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Zero-rating on petrol and diesel to cost government ZMW 3bn in lost taxes

January 14, 2021by Nicholas Kabaso0
  • Zambia Revenue Authority Commissioner-General Kingsley Chanda was on the wires yesterday stating that the zero-rating on petrol and diesel will cost the government around ZMW 3bn in lost taxes. Looking back to last year, Chanda noted that the tax authority’s net collection was ZMW 57.7bn, 2.2% lower than the ZMW 59bn target lawmakers had approved. For 2021 the revenue authority has set a revenue target of ZMW 59.3bn, but Chanda warned that the target will be harder to achieve given the contraction of the economy in 2020 and the modest projected real GDP growth for 2021.
  • Meanwhile, Zambia paid ZMW 8.5bn in value-added tax refunds to mining companies in 2020, equal to about 3.5% of the external debt the country is struggling to repay. According to Chanda, the VAT refunds to the mining sector represent 67% of the total of such refunds made was “in line with the desire to dismantle all outstanding refunds”.
  • Moody’s Investor Service yesterday noted that the negative 2021 outlook for Sub-Saharan African sovereigns reflects the “severe economic challenges” the region will grapple with in the fallout from the coronavirus shock.  Most Sub-Saharan African governments’ debt burdens are seen as stabilizing at materially higher levels this year, with the average debt burden for the region at around 64% of GDP in the near-to-medium term. With revenue generation expected to remain weak, Moody’s does not see debt burdens falling in the foreseeable future. Moreover, Moody’s indicated that Higher debt loads, lower government revenue, and higher interest costs will increasingly challenge debt affordability.
  • Data out of China this morning highlight how copper imports hit a fresh record high in 2020 despite the global pandemic. Its annual exports of alluminium on the other hand, fell to their lowest levels since 2017. The sizeable copper imports were due to the state, reserve stockpiling as well as solid domestic demand as China’s economy recovered quickly from the pandemic that resulted in an arbitrage between the London and Shanghai markets. Given that the arbitrage opportunity has now closed, the copper demand from China might very well subside to reflect a better picture of international demand. Base metal prices have come in for some correction recently, driven by the Chinese lockdowns, which at the margin could detract from global growth dynamics.
  • US President Trump was impeached for a second time, setting a new record that will prove difficult to surpass. It is unlikely that he will be convicted before his term in office ends, which means that the early phases of Biden’s administration will be held up by his impeachment trial in the Senate. Recall that the Senate can only convict on a successful trial that generates more than 2/3rds support. The Democrats, even with a bit of help from dissenting republicans simply do not carry that level of support and so ultimately this will not amount to much and will not pre-vent Trump from campaigning for the next elections.
  • There has also been a significant amount of blow-back both domestically and internationally to the private sector censorship that has transpired, in the wake of last week Wed’s storming of the Capitol. Companies of different industries, from the social networking platforms, the media, banking, and even money transfer transaction companies have sought to distance themselves from President Trump and his allies for fear of being targeted as supporters of an insurrectionist movement. Although one can appreciate the need for swift action to be taken from the police and other relevant judicial authorities, censorship of this nature might not be the desired course of action to take, and potentially sets a precedent where narrow private sector interests might dictate the broad-based political narrative.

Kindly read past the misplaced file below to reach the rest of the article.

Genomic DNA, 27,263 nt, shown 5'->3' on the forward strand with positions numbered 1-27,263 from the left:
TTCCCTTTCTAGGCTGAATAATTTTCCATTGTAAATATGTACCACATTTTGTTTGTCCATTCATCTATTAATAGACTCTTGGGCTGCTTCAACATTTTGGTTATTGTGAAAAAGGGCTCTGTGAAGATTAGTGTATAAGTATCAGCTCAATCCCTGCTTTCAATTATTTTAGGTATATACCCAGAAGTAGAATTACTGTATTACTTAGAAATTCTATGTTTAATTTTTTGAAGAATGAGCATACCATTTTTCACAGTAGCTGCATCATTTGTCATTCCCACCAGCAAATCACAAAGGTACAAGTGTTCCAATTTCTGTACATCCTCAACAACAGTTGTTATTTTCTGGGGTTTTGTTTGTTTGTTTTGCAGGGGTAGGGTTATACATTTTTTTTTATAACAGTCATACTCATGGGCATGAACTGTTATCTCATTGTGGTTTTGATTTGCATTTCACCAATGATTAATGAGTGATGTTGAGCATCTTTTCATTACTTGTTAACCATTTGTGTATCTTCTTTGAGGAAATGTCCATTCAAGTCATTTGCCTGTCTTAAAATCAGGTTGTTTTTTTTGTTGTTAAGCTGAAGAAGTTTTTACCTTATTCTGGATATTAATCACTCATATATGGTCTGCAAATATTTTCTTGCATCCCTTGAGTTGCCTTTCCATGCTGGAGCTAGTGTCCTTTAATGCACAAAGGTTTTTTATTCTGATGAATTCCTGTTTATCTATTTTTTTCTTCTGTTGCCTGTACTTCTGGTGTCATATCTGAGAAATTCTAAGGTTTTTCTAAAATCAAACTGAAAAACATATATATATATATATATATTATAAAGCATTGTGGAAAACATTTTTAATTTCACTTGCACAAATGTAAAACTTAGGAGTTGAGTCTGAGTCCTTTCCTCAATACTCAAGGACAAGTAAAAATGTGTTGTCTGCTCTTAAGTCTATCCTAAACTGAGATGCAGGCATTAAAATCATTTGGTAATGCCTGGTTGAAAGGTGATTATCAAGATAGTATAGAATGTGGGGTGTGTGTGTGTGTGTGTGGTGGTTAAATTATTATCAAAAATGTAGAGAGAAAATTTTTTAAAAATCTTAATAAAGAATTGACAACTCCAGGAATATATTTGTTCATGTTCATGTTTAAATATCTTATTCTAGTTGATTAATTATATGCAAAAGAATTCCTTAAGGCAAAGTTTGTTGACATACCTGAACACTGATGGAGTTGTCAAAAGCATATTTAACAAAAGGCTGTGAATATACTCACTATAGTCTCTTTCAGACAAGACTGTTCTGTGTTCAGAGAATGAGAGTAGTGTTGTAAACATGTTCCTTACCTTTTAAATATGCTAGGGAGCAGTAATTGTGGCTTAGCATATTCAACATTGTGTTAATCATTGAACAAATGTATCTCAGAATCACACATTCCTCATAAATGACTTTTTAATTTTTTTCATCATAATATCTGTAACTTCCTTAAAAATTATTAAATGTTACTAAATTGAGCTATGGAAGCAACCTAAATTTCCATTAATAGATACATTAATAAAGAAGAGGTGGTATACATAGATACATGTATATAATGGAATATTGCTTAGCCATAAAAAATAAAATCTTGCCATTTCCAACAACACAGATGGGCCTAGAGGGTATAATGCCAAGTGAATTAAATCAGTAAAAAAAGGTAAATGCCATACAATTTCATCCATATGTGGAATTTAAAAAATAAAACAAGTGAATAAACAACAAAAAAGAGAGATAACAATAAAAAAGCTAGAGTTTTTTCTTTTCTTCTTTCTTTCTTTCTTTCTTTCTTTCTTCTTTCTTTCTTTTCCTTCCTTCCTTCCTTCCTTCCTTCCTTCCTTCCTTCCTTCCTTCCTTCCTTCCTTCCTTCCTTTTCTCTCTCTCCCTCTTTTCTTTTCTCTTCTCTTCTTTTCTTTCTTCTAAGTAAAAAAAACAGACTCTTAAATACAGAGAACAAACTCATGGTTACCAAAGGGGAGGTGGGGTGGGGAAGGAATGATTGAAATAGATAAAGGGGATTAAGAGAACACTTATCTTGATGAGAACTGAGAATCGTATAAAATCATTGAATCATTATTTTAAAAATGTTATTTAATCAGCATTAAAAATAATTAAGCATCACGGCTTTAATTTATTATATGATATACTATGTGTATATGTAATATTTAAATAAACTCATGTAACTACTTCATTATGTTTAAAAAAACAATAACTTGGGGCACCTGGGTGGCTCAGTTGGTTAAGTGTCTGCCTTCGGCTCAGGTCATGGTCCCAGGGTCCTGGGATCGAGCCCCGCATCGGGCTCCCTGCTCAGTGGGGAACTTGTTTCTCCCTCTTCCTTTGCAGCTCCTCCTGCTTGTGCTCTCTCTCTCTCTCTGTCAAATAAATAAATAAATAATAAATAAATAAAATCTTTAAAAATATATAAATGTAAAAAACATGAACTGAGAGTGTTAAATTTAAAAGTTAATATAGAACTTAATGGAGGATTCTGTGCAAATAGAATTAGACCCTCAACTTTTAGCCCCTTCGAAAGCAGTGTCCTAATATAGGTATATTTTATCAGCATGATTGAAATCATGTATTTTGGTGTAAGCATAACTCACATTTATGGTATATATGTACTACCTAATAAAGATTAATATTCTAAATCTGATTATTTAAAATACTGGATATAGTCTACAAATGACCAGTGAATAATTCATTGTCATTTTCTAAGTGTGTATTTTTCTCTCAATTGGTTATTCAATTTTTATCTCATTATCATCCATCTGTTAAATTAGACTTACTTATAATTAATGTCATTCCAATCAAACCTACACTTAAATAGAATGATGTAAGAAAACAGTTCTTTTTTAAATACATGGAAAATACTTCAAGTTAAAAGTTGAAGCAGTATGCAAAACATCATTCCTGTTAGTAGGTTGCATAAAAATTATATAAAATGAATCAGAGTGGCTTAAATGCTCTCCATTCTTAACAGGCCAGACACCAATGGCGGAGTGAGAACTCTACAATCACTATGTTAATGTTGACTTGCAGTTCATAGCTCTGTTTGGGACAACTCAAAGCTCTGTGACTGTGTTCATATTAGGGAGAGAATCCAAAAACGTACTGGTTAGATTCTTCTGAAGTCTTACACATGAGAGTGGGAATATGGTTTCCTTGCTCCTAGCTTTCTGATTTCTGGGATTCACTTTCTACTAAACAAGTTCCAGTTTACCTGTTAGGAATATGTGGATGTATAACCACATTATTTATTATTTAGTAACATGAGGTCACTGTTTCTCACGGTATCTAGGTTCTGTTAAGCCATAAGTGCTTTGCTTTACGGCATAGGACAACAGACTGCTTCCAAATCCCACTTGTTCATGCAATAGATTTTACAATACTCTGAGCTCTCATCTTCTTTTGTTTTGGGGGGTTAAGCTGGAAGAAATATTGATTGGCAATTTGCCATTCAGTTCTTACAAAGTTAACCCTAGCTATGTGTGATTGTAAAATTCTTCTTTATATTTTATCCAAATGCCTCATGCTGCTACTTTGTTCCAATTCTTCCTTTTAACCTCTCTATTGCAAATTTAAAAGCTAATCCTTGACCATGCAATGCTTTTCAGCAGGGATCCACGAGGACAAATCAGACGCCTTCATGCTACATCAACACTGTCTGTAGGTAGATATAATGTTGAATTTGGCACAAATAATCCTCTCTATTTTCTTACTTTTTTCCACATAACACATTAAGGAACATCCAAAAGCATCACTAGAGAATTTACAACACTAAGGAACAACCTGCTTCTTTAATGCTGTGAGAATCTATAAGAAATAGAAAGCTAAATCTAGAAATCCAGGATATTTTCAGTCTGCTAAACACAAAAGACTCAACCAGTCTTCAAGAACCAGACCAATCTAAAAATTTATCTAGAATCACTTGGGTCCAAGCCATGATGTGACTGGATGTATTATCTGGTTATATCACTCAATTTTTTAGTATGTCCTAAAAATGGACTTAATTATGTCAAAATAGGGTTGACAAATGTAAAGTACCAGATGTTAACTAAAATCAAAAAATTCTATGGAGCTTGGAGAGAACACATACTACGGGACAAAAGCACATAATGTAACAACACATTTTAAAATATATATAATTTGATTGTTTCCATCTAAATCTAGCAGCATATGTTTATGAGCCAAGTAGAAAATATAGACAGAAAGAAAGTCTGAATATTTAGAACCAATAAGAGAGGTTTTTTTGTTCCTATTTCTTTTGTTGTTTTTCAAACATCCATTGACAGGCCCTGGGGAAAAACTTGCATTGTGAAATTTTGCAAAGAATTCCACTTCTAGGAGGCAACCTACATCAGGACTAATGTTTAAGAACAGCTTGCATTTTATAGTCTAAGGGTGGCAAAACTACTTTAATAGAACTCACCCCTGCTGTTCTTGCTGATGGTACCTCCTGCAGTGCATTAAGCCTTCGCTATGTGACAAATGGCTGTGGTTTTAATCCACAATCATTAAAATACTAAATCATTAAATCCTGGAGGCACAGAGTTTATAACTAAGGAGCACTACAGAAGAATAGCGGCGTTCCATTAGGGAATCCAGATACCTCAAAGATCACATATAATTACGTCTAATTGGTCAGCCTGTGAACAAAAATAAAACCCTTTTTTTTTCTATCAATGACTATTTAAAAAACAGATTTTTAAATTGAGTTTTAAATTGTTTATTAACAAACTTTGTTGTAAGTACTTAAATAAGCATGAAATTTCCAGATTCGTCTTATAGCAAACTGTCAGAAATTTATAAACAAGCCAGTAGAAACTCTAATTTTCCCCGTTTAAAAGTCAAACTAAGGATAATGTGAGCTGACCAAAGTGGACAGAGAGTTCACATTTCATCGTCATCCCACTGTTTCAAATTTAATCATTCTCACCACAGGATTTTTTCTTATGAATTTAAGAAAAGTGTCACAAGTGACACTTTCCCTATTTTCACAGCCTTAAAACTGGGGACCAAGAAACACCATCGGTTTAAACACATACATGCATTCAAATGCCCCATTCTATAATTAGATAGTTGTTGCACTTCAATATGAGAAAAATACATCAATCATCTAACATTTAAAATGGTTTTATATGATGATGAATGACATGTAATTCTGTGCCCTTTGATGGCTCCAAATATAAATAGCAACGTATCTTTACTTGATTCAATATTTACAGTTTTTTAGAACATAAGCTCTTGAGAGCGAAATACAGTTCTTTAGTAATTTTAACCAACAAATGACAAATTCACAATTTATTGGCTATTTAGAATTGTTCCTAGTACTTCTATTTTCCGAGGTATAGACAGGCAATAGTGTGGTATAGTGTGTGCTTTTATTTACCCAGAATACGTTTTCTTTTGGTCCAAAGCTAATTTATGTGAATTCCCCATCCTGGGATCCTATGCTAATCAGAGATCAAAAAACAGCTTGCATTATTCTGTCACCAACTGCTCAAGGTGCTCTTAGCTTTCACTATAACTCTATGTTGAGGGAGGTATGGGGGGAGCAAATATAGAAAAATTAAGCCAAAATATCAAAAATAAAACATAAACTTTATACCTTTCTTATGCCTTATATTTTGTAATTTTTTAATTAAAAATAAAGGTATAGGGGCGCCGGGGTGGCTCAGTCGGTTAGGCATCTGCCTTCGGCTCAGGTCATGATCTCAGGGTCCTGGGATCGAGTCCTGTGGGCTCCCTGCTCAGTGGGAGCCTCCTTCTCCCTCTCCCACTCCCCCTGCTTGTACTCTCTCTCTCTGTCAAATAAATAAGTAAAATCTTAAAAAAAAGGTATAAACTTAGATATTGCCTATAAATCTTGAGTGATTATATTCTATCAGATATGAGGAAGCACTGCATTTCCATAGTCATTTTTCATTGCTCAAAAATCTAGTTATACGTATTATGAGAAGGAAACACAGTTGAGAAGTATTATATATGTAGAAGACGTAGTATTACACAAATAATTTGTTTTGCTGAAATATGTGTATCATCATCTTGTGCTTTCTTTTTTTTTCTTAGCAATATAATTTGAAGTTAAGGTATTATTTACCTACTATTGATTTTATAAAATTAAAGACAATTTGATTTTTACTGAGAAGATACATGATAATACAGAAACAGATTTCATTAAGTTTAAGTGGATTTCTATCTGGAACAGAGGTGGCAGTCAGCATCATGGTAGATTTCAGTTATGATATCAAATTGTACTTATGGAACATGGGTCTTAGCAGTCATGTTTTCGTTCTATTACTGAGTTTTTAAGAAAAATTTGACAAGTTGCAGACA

• Biden’s top economic advisor has confirmed that he will push Congress to deliver immediate pandemic rescue efforts, before turning the focus towards an economic revival plan. Biden’s transition team has already started to brief all lawmakers on the proposal to be unveiled today. The proposals will include direct payments to affected households, ramping up the vaccination efforts, conducting more testing and tracing and of-fer funding to get most schools to reopen quickly.
  • Impeachment proceedings have done little to change sentiment in the USD that has consolidated its slight gains from last week. Clearly the USD is still struggling to gain any meaningful traction with many structural headwinds still in play. Data out of China this morning showed that the US deficit to China remains large at nearly $30bn per month, despite Trump’s best efforts. It goes to highlight that it is difficult to out-regulate exceptionally loose monetary policy that promotes a strong credit cycle which in turn fuels demand for consumption and imports. The outlook for the USD remains bearish.
  • Locally, a broader bearish bias remains entrenched on the Kwacha, which extended its journey north of the 21.000 mark yesterday.  Note, the Kwacha has started the year in the red, down by -0.49% on a YTD basis. Losses are, however, modest when compared to its regional peers South Africa and Botswana.

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Nicholas Kabaso

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